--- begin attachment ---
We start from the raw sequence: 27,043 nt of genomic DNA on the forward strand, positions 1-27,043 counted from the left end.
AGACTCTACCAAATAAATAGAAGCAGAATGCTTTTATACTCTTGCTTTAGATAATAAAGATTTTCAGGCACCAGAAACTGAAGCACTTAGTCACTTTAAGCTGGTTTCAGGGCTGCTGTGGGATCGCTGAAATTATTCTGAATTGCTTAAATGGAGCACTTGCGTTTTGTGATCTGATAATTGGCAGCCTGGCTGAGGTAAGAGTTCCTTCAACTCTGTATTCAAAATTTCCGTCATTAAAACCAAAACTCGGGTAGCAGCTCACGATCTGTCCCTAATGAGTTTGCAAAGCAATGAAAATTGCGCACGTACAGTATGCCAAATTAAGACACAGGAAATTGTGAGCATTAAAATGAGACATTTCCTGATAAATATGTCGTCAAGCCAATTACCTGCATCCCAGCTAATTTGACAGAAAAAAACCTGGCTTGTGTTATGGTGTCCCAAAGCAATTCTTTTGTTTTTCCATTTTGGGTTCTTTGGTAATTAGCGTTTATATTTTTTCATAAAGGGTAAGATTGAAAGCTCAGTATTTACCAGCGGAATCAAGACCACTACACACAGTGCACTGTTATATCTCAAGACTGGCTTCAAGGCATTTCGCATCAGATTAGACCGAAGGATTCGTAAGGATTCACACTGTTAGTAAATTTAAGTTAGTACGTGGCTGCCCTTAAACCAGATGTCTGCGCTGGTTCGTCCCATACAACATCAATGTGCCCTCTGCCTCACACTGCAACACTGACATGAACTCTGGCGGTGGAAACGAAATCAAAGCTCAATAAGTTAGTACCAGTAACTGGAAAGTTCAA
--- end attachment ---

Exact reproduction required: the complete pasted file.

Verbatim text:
We start from the raw sequence: 27,043 nt of genomic DNA on the forward strand, positions 1-27,043 counted from the left end.
AGACTCTACCAAATAAATAGAAGCAGAATGCTTTTATACTCTTGCTTTAGATAATAAAGATTTTCAGGCACCAGAAACTGAAGCACTTAGTCACTTTAAGCTGGTTTCAGGGCTGCTGTGGGATCGCTGAAATTATTCTGAATTGCTTAAATGGAGCACTTGCGTTTTGTGATCTGATAATTGGCAGCCTGGCTGAGGTAAGAGTTCCTTCAACTCTGTATTCAAAATTTCCGTCATTAAAACCAAAACTCGGGTAGCAGCTCACGATCTGTCCCTAATGAGTTTGCAAAGCAATGAAAATTGCGCACGTACAGTATGCCAAATTAAGACACAGGAAATTGTGAGCATTAAAATGAGACATTTCCTGATAAATATGTCGTCAAGCCAATTACCTGCATCCCAGCTAATTTGACAGAAAAAAACCTGGCTTGTGTTATGGTGTCCCAAAGCAATTCTTTTGTTTTTCCATTTTGGGTTCTTTGGTAATTAGCGTTTATATTTTTTCATAAAGGGTAAGATTGAAAGCTCAGTATTTACCAGCGGAATCAAGACCACTACACACAGTGCACTGTTATATCTCAAGACTGGCTTCAAGGCATTTCGCATCAGATTAGACCGAAGGATTCGTAAGGATTCACACTGTTAGTAAATTTAAGTTAGTACGTGGCTGCCCTTAAACCAGATGTCTGCGCTGGTTCGTCCCATACAACATCAATGTGCCCTCTGCCTCACACTGCAACACTGACATGAACTCTGGCGGTGGAAACGAAATCAAAGCTCAATAAGTTAGTACCAGTAACTGGAAAGTTCAA